Hi. This is Natalie Hoffman of Flyingfreenow.com, and you’re listening to the Flying Free Podcast,
a support resource for women of faith looking for hope and healing from hidden emotional and
Recently I had to make a decision about something that involved COVID, my kids, and
school. I won’t go into any details, but one of my teens informed me that I probably wasn’t
a Christian because I didn’t trust God. Now, this child was motivated by a strong desire for
something that I wasn’t giving her, and she was pulling all the possible arguments out of
her toolbox to see which one might be the magic key that would turn the lock and get her
mother to give her what she wanted.
Teenagers can be very astute when it comes to manipulating their parents. They
instinctively know which buttons to push for the best effect. But they learned this from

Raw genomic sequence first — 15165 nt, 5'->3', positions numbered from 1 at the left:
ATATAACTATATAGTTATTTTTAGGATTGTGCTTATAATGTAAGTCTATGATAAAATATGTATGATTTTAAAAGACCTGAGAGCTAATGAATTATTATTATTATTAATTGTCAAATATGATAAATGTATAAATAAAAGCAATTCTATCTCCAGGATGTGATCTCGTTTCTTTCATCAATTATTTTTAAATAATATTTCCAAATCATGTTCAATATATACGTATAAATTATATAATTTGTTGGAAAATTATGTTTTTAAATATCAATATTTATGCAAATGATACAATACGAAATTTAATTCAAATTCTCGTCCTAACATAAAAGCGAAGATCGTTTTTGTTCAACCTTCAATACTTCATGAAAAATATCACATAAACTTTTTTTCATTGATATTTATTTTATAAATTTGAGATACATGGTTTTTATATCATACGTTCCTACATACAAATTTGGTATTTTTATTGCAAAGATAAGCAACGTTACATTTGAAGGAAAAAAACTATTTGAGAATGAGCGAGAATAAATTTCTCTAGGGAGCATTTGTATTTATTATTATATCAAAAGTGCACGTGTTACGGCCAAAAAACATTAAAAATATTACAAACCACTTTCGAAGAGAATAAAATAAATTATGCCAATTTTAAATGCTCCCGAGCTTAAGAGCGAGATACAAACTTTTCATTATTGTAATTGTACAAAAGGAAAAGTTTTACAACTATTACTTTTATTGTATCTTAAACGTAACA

watching other grown-ups do it.
And when you hear your kids using Christianity or the Bible or principles like trusting God
as manipulation tools to get what they want, you know they picked up those tactics from
You see, all the humans want what they want. Whether they are religious or secular. All the
humans have their own rule books for how everyone should live and what others should
and should not do for them or to them. You do. I do. Our kids do.
Religious people have thick rule books for themselves and others that are full of their own
personal thoughts programmed into their brains from childhood and interwoven with
bible verses to give their manuals that holy flavor – and it gives the people holding their
manuals a good feeling that they are right and everyone else is wrong.
But at the end of the day, our manuals for others are just ridiculous hogwash. And boy, do
those manuals cause a lot of heartache for all the humans.
Manuals are simply our brain’s justification for getting up in everyone else’s business. “Well
I need to let them know because I CARE about them.” When in reality, we really just want